After Paxton answered, Miki rushed out from the church to warn us. I could hear the chirping of bugs locked inside a chest. A wave was coming.. It was my time to leave this family. I wish that I could have stayed, that I could have done more. But I am only an observer of the Vault-Verse… I cannot do things to change it. Or at least that is what Combo keeps telling me. Until next time, this is Dan McMahon from GC52 News Networks. Be strong in all your convictions.

Resonant was written by David Andry, all art in this article was done by Skylar Patride, colors done by Jason Wordie, and lettering by Deron Bennett


The Blue Light that Never Went Out

It’s always been there, just on the edge of town. One small strip mall off the beaten path. But you remember going there when you were young. Mom would always let you pick out one movie to rent. It was the highlight of the weekend. You were so excited to tell all your friends what you watched when you met up Monday on the playground. Sometimes Mom would get take-out from the Great Wok II right next door.

After rushing from the car to the store front, you’d always look at the return slot and think “what if someone pushed a movie through there?” but that never happened. When you walked in the droning iridescent light made the yellow walls seem like a welcoming sight. Rows upon rows of aisles filled to the very brim with v/h/s tapes littered the store but those weren’t for you. They each had a label atop that said their genre “action”, “horror”, and so on and so forth. But where you would rush to was the wall. It was time to test your luck with the New Releases. A heavenly spotlight shone on their wall, as if touched by the video Gods themselves. If you were lucky, maybe Mom wouldn’t even check the rating so you could watch Mortal Kombat like all your friends had. These memories are ingrained in your mind. Walking around the store, the smell of popcorn, and the strange people of your town picking out their films. It was nearly over when you arrived at the counter. There was a sign for upcoming releases, a plastic crate filled with returned movies, and some form of the “be kind, rewind” phrase. They’d warn your Mom about late fees, you don’t want the late fees…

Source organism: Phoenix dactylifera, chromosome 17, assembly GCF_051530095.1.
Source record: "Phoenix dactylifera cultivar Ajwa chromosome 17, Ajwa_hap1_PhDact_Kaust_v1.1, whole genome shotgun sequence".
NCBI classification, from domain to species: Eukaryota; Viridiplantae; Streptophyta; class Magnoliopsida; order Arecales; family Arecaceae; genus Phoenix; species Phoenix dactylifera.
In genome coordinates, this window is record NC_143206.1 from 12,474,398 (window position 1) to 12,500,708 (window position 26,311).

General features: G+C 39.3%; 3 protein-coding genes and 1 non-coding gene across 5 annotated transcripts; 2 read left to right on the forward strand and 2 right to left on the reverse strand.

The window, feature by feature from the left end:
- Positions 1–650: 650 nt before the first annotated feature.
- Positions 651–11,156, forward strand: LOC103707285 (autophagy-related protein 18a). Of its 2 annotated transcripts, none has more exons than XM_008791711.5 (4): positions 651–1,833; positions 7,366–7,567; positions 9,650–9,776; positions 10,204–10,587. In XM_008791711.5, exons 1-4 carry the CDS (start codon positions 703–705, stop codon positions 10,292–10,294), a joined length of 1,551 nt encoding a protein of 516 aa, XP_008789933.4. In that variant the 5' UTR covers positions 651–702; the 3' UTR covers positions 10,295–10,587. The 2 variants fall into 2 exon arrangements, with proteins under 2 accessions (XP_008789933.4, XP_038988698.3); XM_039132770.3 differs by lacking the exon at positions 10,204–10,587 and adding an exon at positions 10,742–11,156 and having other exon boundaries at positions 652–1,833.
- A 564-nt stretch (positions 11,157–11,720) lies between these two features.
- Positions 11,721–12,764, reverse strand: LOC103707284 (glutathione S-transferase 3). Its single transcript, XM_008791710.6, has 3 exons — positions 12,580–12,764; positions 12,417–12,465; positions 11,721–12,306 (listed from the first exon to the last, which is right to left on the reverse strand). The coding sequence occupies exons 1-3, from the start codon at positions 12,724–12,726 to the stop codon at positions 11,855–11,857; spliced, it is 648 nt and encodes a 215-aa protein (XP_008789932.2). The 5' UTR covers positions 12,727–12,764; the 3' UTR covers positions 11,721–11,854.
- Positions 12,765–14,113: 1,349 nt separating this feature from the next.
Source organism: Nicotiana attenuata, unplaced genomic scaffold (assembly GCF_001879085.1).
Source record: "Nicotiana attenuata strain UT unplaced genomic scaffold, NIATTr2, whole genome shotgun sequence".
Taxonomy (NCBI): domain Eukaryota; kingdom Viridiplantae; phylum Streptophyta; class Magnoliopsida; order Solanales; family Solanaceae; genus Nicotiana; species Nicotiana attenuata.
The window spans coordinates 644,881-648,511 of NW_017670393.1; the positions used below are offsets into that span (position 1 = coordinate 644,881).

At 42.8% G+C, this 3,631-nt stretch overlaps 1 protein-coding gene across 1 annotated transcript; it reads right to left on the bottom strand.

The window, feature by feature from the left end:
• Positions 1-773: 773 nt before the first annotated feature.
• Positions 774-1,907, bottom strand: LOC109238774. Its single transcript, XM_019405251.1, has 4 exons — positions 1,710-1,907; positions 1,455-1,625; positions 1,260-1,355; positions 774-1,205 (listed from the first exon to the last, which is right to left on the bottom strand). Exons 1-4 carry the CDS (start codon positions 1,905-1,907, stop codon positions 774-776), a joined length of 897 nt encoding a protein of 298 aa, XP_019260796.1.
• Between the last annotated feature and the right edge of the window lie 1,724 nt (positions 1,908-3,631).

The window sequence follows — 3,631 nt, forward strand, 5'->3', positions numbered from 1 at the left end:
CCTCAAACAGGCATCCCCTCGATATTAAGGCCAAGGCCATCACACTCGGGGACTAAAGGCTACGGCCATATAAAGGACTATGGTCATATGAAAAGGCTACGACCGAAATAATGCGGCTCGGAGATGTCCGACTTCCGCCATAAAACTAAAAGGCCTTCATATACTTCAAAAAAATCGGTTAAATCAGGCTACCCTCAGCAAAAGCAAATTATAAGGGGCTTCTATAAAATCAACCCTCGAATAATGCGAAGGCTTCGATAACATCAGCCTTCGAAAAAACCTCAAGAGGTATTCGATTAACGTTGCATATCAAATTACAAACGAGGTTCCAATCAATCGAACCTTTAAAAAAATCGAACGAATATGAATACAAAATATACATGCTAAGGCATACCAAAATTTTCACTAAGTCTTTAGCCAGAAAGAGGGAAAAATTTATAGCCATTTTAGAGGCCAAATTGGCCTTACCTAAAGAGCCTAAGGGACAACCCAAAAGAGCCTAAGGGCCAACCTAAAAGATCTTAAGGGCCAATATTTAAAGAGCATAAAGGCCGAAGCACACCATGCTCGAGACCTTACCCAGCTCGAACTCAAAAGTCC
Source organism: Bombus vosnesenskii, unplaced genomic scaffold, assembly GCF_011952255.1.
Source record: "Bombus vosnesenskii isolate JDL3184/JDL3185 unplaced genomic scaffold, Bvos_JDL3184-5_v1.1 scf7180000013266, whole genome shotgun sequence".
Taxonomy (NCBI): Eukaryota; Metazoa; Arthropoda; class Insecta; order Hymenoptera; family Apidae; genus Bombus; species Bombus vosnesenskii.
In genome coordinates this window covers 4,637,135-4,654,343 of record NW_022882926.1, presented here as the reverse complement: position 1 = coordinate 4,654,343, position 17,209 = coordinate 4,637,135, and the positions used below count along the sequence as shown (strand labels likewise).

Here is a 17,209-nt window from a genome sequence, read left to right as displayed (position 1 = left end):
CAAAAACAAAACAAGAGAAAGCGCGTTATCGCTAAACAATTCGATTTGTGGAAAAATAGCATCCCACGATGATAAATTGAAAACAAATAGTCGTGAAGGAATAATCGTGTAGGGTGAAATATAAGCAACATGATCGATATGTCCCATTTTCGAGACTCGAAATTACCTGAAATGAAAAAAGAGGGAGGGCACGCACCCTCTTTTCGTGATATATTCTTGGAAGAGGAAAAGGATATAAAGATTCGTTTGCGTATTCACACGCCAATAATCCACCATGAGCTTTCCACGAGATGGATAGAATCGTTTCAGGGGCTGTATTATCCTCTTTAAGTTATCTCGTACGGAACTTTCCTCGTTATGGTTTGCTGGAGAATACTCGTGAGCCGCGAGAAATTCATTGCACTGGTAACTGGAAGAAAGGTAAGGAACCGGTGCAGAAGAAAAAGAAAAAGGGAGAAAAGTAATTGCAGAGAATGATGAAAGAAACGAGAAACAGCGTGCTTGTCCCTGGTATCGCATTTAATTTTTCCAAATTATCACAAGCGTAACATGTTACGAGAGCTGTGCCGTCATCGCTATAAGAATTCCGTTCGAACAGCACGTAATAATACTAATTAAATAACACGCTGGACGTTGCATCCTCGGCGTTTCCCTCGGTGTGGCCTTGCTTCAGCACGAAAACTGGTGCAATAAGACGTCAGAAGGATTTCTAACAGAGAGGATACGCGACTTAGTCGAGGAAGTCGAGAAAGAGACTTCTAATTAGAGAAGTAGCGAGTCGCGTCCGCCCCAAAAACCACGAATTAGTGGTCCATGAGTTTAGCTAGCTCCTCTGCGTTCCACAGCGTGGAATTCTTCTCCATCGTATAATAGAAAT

But you know as well as I do, that time corrodes all things. You grew up. Started to get too cool to hang out and watch movies with Mom. Started to get too cool to stay in on Friday nights to watch movies. You started to go out. You met new friends, learned about life, and all sorts of coming-of-age things. For a long time, you never even ventured to that part of town where the blue ticket stub light would flicker in the parking lot, a hauntingly beautiful  reminder of days past.